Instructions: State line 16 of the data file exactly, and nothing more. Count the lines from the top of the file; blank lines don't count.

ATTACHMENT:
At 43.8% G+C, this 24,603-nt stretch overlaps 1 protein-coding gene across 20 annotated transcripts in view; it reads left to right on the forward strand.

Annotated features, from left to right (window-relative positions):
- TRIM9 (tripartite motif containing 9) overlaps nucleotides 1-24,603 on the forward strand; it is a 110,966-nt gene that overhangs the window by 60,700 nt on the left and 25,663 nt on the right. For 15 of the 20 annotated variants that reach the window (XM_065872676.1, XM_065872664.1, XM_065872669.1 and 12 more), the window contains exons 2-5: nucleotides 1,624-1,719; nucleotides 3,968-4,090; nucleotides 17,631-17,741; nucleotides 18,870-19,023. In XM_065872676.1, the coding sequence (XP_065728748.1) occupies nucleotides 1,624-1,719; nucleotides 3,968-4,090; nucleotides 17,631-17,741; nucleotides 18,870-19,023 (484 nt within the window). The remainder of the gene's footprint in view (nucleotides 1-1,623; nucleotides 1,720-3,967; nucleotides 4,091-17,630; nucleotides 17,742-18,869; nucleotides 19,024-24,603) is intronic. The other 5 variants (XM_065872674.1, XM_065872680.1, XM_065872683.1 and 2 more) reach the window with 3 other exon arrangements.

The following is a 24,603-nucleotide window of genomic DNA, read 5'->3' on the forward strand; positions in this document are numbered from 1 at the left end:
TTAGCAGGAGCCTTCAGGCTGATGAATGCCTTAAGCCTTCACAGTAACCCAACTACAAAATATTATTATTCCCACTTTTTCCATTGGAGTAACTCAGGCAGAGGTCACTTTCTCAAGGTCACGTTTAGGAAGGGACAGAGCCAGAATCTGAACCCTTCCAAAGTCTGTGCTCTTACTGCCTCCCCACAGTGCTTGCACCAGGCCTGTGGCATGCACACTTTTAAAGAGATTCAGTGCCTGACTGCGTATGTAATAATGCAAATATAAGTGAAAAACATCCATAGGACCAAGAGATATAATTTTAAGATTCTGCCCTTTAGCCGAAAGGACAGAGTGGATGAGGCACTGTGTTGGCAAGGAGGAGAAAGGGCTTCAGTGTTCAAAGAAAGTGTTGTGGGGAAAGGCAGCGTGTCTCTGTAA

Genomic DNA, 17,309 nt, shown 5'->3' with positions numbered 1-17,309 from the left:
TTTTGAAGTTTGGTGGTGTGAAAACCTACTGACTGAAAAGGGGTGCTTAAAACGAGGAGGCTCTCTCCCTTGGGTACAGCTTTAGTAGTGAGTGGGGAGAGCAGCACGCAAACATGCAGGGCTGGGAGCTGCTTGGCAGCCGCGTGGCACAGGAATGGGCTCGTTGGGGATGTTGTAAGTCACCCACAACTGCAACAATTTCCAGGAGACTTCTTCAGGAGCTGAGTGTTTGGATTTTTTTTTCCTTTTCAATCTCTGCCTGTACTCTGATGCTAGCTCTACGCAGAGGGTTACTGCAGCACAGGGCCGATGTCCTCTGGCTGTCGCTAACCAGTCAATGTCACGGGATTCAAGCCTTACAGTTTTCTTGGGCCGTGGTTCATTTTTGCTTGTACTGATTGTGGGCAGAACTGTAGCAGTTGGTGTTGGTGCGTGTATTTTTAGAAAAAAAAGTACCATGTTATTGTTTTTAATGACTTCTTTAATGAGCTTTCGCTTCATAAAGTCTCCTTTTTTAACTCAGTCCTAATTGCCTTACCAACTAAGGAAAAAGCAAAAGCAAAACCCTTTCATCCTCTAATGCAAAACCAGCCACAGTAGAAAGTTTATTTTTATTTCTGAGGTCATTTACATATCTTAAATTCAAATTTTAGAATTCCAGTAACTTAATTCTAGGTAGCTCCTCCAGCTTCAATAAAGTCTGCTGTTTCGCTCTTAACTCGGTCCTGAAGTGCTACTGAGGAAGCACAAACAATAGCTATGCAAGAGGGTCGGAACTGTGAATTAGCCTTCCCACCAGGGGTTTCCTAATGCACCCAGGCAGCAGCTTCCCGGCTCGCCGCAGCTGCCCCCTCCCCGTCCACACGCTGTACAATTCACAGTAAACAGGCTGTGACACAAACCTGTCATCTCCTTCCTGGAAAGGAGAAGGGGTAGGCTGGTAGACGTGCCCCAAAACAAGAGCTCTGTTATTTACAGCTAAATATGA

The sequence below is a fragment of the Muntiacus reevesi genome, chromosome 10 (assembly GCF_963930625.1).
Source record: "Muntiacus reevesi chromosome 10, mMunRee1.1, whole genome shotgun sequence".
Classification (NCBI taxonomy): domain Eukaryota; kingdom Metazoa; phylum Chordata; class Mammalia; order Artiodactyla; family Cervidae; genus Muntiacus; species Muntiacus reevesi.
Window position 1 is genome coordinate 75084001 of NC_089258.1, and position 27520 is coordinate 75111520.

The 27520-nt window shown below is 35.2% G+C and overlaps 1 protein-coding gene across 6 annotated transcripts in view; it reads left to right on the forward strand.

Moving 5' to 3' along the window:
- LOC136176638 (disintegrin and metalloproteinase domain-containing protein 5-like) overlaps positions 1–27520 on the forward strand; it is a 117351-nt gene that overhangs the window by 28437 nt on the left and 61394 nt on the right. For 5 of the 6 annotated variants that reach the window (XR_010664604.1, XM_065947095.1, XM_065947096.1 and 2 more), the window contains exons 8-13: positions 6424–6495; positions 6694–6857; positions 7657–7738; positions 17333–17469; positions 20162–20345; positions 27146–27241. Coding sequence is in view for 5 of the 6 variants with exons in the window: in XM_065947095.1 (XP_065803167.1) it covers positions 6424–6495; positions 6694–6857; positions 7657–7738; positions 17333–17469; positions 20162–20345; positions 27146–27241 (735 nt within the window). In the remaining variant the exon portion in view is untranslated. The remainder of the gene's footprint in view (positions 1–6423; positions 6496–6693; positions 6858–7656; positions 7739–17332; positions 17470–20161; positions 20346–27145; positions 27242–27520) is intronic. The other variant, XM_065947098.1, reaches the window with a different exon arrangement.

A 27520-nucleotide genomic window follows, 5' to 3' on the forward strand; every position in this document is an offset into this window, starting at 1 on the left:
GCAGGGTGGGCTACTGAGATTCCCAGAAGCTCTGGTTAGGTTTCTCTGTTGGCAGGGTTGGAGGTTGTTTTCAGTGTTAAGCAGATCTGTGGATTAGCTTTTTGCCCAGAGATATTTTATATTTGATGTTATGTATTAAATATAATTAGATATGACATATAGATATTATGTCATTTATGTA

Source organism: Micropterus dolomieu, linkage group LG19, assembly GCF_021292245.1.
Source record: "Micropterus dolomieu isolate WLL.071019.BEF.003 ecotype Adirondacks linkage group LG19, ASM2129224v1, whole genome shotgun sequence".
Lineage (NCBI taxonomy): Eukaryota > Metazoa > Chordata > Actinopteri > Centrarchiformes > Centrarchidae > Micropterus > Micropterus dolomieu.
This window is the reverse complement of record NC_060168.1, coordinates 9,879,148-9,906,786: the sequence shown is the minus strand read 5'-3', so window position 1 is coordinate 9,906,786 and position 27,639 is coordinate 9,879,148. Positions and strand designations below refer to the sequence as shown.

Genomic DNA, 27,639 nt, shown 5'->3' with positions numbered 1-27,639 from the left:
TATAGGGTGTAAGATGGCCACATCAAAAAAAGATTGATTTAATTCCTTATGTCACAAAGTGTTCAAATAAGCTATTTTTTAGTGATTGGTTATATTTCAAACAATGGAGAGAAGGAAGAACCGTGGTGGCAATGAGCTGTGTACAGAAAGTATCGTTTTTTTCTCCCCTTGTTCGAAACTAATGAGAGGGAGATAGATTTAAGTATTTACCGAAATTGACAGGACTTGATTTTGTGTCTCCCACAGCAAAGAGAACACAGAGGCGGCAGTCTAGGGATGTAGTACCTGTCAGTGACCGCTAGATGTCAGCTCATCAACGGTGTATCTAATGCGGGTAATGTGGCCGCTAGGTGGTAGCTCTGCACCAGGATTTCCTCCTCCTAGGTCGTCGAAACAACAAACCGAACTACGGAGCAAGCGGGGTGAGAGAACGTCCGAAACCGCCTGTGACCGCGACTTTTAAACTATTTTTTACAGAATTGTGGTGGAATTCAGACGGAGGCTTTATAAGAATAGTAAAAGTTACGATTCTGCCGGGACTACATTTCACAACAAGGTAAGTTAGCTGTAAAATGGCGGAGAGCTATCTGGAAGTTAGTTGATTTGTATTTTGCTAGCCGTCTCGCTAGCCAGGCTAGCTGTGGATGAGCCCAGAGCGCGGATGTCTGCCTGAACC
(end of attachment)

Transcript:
GCAGGGTGGGCTACTGAGATTCCCAGAAGCTCTGGTTAGGTTTCTCTGTTGGCAGGGTTGGAGGTTGTTTTCAGTGTTAAGCAGATCTGTGGATTAGCTTTTTGCCCAGAGATATTTTATATTTGATGTTATGTATTAAATATAATTAGATATGACATATAGATATTATGTCATTTATGTA